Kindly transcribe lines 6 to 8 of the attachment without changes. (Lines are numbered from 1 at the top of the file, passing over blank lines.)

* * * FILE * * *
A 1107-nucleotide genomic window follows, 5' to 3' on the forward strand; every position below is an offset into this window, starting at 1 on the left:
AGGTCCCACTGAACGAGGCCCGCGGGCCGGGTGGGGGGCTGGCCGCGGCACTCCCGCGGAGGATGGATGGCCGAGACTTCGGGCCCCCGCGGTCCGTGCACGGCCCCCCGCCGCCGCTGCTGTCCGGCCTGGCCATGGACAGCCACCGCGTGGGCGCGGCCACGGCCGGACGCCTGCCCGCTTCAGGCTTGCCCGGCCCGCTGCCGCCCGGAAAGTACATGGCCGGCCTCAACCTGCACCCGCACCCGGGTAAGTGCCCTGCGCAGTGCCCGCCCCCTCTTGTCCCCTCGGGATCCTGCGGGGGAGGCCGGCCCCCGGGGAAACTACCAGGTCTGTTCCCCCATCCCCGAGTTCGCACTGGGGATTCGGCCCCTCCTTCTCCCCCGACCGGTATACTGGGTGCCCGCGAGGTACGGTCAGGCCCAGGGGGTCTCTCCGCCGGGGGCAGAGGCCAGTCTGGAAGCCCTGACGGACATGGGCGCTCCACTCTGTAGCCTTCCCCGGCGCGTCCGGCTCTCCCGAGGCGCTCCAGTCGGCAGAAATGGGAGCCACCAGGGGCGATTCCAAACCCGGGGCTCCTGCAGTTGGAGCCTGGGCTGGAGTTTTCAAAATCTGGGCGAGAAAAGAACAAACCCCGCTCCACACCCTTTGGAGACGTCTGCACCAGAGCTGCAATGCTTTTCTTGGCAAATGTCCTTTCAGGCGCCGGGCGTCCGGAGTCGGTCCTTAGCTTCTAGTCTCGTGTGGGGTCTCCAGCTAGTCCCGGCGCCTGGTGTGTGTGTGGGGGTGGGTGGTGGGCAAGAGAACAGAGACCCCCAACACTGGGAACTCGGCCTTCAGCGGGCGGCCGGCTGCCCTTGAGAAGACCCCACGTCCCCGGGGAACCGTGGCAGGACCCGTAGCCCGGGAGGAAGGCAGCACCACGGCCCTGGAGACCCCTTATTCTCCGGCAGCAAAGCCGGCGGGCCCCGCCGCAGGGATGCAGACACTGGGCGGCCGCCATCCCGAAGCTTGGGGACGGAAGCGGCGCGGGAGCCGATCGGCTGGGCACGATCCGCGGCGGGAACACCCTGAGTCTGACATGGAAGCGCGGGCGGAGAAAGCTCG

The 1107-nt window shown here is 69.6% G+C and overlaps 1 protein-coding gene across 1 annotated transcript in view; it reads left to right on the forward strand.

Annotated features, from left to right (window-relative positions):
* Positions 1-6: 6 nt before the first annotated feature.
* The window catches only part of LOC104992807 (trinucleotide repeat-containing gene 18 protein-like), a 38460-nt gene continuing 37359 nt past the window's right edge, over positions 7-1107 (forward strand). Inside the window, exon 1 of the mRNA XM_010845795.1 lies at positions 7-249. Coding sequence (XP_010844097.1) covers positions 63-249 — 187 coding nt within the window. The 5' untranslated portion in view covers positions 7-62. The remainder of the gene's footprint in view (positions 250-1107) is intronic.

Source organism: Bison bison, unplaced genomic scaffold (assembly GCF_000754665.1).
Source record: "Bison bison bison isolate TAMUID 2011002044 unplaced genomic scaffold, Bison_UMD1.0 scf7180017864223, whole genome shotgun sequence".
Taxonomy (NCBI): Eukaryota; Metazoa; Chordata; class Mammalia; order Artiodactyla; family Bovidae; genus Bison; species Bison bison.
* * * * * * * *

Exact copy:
* The window catches only part of LOC104992807 (trinucleotide repeat-containing gene 18 protein-like), a 38460-nt gene continuing 37359 nt past the window's right edge, over positions 7-1107 (forward strand). Inside the window, exon 1 of the mRNA XM_010845795.1 lies at positions 7-249. Coding sequence (XP_010844097.1) covers positions 63-249 — 187 coding nt within the window. The 5' untranslated portion in view covers positions 7-62. The remainder of the gene's footprint in view (positions 250-1107) is intronic.

Source organism: Bison bison, unplaced genomic scaffold (assembly GCF_000754665.1).
Source record: "Bison bison bison isolate TAMUID 2011002044 unplaced genomic scaffold, Bison_UMD1.0 scf7180017864223, whole genome shotgun sequence".